Participants during group work. (Photo by UN Women)
Kenya has had a history of electoral violence resulting in loss of lives and livelihoods with disproportionate impacts on women and girl’s due to underlying socio economic and cultural dynamics. Global studies from key humanitarian responses indicate that women are 14 times more likely to die in comparison with men in the event of violence, while global UNHCR reports show that approximately 80% of the world’s refugees are women and children. Evidence shows that majority of those who were displaced, died or injured during the 2007/8 post-election violence (PEV) were women. Over 85% of the 524 Sexual Gender Based Violence (SGBV) cases reported in Nairobi hospital were women and girls. Constant monitoring in identified hotspot areas has revealed that there is a likelihood of violence because of the electioneering. Based on these assumptions, humanitarian partners project that some 409,000 people might require humanitarian assistance. This includes some 220,000 potential internally displaced persons, particularly in high-risk counties.
It is important for key stakeholders involved in planning and responding to humanitarian situation that may arise because of election related violence to understand the unique challenges faced by women and children. In this regard, UN Women Kenya initiated capacity building programme targeting the eight humanitarian hubs and focusing on gender based violence as part of its support to Kenya’s preparedness planning for 2017 general elections. A total of 85 participants out of which 49 were women attended the three trainings.
The objective of the training programme was to equip key humanitarian stakeholders with knowledge, skills and tools to monitor, document and respond to the unique gender concerns of women and girls before, during and after the elections. This was to be made possible with the use of key tools and manuals for gender analysis and gender mainstreaming with a long-term objective of integrating gender in disaster preparedness, response and recovery; and to develop an action plan on how to integrate gender in the humanitarian hub operations and plans.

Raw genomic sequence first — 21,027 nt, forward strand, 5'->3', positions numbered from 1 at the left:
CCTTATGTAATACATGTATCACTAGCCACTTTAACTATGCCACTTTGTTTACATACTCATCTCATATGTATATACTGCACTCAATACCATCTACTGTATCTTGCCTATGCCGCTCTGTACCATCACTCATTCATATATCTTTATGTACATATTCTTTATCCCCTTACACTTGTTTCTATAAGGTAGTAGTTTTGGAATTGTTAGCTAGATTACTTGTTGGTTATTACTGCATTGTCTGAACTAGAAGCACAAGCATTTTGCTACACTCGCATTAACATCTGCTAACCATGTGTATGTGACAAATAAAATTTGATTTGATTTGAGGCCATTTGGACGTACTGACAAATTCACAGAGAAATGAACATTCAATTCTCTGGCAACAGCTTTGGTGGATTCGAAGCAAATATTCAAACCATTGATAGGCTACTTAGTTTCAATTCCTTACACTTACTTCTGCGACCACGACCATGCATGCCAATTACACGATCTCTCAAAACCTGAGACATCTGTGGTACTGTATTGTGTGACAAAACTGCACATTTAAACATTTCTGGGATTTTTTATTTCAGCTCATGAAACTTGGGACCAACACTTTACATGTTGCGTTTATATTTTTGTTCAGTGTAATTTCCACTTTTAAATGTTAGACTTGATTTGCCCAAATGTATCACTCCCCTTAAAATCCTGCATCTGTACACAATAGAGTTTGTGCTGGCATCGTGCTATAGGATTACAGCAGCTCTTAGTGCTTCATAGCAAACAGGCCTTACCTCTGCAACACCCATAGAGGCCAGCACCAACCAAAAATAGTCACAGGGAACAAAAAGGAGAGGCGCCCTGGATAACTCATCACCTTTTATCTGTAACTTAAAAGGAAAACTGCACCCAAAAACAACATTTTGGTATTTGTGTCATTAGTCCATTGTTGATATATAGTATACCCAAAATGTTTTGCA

The training programme was carried out in partnership with OCHA, Kenya Red Cross and technical capacities from Gender Standby Capacity Project ( GenCap) and focused on the linkage between national contingency planning and hub level preparedness, the importance of mainstreaming gender within the hub operations – including planning and response mechnisms, EGBV, gender analysis, gender in humanitarian programming cycle, Kenya Interagenct Rapid Assessment tool(KIRA) as a key rapid assessment tool, and application of the gender marker, facilitation skills among others.
To ensure there is data/ evidence on gender issues in the election cycle in various hubs the following is being done; mapping of hot spot areas, establishment of hub focal points, hub meetings, county contigency plans among others.
The training saw commitment from various hubs to:
- Review the contingency plans and integrate gender perspectives and mainstream KIRA
- Hold feedback meeting with other potential partners
- Meeting to discuss the 3 pillars (Humanitarian, Mass casualty and security)
- Train other hub members on gender mainstreaming and KIRA
- Work with County Governments to activate County disaster management committee
- Mapping and Mobilization of all stakeholders-(National Govt, County Govt, NGOS, FBOs, CBOs) to be aware and participate in preparation for Humanitarian response during elections (Including Stakeholders working on Gender issues)
- Sensitize member of the hub on EGBV issues using county government structures/National structures – ongoing (monitoring)
UN Women is committed to provide technical support towards reviewing the contingency plans for the hubs and provide manuals (EGBV) and other tools to support gender awareness trainings for humanitarian hubs.